Ofeightrunningohan-.pionshipmi-elingß already held, DunodiD, Aucklurd and Canterbury had each two, Nspi-xr nnd Wollington one c-scV. .V proposal it tho annnftlmsptingof t*,*.* Now Zealand Amateur Athletic Association lust v.eek to hold the Championship Meeting of 1898 in tbe South Island wns lost by I*3 to 8, nnd after dv» consideration of tha claim-: from the Wellington a-.d Waaganui Clubs tha next Championship Keating wai el!ot*:«d te Waneanui on the voicne. W. Empson, Esq , President of the local Amateur Olnb, was elected President ef the New Zealand Amateur Athletic Association. Tbe Now Zoaland Rowing Association have disqualified 10 out of 42 affiliated cluba for lion-payment of subscription. Tbe Esaf-x County Eleven now lead for the Connty Cricket Championili'p " Tbe Cynic " in tbe Australia-] Referee in writing a summary of the New Zaaland team's tour, says 'If New Zealand be capable of improving up*jn thair play he would advit c tbem to seek f reeb foes on Knglieb, Irish and Scotch fields . Their forwards are very fast, r*xcellont en the line and good in the scrum. In tha looee tbey wcrk in a pac-k, mostly dribbling. The beauty of their back division work in the flrbt and last t6?t matches with New Sonth Wales was nf.tnntbing to remember. Duncan was :h'tfly responsible forthtir cbainw*. rk passing, for in their tbree other matches which I had the gced fortune to witness the back combination was much inferior to to that cf tho first and laßt test matches." Duncan, it will be remembered, played in these two matches referred to only. Duncan in and Duncan ont made a big difference. The way the m?n backed one another up after getting the paso was gnind. Dr NeiU, one of tbe selectors of tbe New Sonth Waifs team, givs tbe palm to Pauling as the beßt New Zealand forward. Duncan's ' beadnets" atd " generalship " was a great factor in the New Zetland team's success in the lait teut mutch.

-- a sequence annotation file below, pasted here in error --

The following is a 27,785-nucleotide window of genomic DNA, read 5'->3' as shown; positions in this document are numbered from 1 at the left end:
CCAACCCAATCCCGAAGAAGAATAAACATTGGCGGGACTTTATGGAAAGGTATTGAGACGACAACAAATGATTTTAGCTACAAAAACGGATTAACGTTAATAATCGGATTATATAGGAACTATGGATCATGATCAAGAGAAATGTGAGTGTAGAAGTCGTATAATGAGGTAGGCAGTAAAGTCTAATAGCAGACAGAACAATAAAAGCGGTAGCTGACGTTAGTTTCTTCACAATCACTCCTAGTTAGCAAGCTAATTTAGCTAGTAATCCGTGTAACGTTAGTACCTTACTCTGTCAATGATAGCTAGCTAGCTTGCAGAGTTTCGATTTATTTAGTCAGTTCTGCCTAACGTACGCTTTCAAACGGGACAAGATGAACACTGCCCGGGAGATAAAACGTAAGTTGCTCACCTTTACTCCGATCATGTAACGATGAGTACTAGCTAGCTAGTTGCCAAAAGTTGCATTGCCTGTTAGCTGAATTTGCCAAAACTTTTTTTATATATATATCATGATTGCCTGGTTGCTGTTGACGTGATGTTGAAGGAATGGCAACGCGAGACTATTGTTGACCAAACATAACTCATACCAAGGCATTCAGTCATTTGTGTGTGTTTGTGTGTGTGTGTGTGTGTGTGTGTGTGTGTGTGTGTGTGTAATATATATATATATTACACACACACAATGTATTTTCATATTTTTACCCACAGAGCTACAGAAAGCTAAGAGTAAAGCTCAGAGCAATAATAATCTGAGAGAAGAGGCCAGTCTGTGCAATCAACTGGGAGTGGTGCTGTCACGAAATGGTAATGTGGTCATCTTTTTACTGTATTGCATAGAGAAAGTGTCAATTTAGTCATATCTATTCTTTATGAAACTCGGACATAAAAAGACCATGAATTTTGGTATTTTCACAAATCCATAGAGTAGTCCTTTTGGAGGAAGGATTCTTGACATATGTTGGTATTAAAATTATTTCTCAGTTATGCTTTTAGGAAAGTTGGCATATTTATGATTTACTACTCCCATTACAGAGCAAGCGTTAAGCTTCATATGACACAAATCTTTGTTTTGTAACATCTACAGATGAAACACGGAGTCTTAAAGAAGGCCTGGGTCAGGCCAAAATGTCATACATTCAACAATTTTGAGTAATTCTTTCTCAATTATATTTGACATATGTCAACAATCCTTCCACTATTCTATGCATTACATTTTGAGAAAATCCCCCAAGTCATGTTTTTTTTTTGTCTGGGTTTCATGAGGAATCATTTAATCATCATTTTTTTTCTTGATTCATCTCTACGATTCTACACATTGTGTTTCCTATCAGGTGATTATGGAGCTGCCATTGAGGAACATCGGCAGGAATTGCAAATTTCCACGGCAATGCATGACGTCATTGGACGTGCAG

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https://paperspast.natlib.govt.nz/newspapers/WC18970820.2.33

Bibliographic details

ATHLETIC AND CYCLING NOTES., Wanganui Chronicle, Volume XXIX, Issue 12287, 20 August 1897

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ATHLETIC AND CYCLING NOTES. Wanganui Chronicle, Volume XXIX, Issue 12287, 20 August 1897